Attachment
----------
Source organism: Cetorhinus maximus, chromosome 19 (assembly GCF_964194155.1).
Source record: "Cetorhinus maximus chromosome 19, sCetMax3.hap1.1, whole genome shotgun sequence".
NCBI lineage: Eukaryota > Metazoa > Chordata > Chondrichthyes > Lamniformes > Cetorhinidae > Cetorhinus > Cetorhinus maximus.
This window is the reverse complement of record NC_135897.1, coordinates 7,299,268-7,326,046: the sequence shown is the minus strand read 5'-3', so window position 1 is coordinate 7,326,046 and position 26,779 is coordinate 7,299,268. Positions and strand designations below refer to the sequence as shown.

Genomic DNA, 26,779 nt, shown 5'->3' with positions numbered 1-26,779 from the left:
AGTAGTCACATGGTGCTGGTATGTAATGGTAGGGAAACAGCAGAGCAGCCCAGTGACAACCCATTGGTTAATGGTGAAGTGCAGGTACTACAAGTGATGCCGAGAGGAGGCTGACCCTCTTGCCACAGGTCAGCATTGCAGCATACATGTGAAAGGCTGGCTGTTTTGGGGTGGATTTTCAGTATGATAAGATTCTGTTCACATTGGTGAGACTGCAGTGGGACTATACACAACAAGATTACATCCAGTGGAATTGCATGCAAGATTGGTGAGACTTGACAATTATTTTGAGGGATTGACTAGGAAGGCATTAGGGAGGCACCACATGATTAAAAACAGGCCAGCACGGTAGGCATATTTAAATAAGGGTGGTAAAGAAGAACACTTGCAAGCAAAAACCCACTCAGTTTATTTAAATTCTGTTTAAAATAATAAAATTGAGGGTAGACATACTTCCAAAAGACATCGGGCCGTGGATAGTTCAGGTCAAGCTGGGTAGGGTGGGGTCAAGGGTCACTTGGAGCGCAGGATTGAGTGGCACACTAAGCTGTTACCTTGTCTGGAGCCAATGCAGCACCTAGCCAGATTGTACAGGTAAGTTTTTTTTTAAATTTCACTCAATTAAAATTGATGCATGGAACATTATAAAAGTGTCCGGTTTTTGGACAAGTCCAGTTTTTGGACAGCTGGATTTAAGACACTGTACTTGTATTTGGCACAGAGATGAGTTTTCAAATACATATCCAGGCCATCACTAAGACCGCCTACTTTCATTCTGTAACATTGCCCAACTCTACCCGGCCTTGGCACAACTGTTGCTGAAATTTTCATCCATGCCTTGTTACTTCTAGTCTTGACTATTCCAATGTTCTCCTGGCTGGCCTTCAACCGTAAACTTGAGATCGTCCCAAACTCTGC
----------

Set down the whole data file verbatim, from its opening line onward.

Source organism: Cetorhinus maximus, chromosome 19 (assembly GCF_964194155.1).
Source record: "Cetorhinus maximus chromosome 19, sCetMax3.hap1.1, whole genome shotgun sequence".
NCBI lineage: Eukaryota > Metazoa > Chordata > Chondrichthyes > Lamniformes > Cetorhinidae > Cetorhinus > Cetorhinus maximus.
This window is the reverse complement of record NC_135897.1, coordinates 7,299,268-7,326,046: the sequence shown is the minus strand read 5'-3', so window position 1 is coordinate 7,326,046 and position 26,779 is coordinate 7,299,268. Positions and strand designations below refer to the sequence as shown.

Genomic DNA, 26,779 nt, shown 5'->3' with positions numbered 1-26,779 from the left:
AGTAGTCACATGGTGCTGGTATGTAATGGTAGGGAAACAGCAGAGCAGCCCAGTGACAACCCATTGGTTAATGGTGAAGTGCAGGTACTACAAGTGATGCCGAGAGGAGGCTGACCCTCTTGCCACAGGTCAGCATTGCAGCATACATGTGAAAGGCTGGCTGTTTTGGGGTGGATTTTCAGTATGATAAGATTCTGTTCACATTGGTGAGACTGCAGTGGGACTATACACAACAAGATTACATCCAGTGGAATTGCATGCAAGATTGGTGAGACTTGACAATTATTTTGAGGGATTGACTAGGAAGGCATTAGGGAGGCACCACATGATTAAAAACAGGCCAGCACGGTAGGCATATTTAAATAAGGGTGGTAAAGAAGAACACTTGCAAGCAAAAACCCACTCAGTTTATTTAAATTCTGTTTAAAATAATAAAATTGAGGGTAGACATACTTCCAAAAGACATCGGGCCGTGGATAGTTCAGGTCAAGCTGGGTAGGGTGGGGTCAAGGGTCACTTGGAGCGCAGGATTGAGTGGCACACTAAGCTGTTACCTTGTCTGGAGCCAATGCAGCACCTAGCCAGATTGTACAGGTAAGTTTTTTTTTAAATTTCACTCAATTAAAATTGATGCATGGAACATTATAAAAGTGTCCGGTTTTTGGACAAGTCCAGTTTTTGGACAGCTGGATTTAAGACACTGTACTTGTATTTGGCACAGAGATGAGTTTTCAAATACATATCCAGGCCATCACTAAGACCGCCTACTTTCATTCTGTAACATTGCCCAACTCTACCCGGCCTTGGCACAACTGTTGCTGAAATTTTCATCCATGCCTTGTTACTTCTAGTCTTGACTATTCCAATGTTCTCCTGGCTGGCCTTCAACCGTAAACTTGAGATCGTCCCAAACTCTGC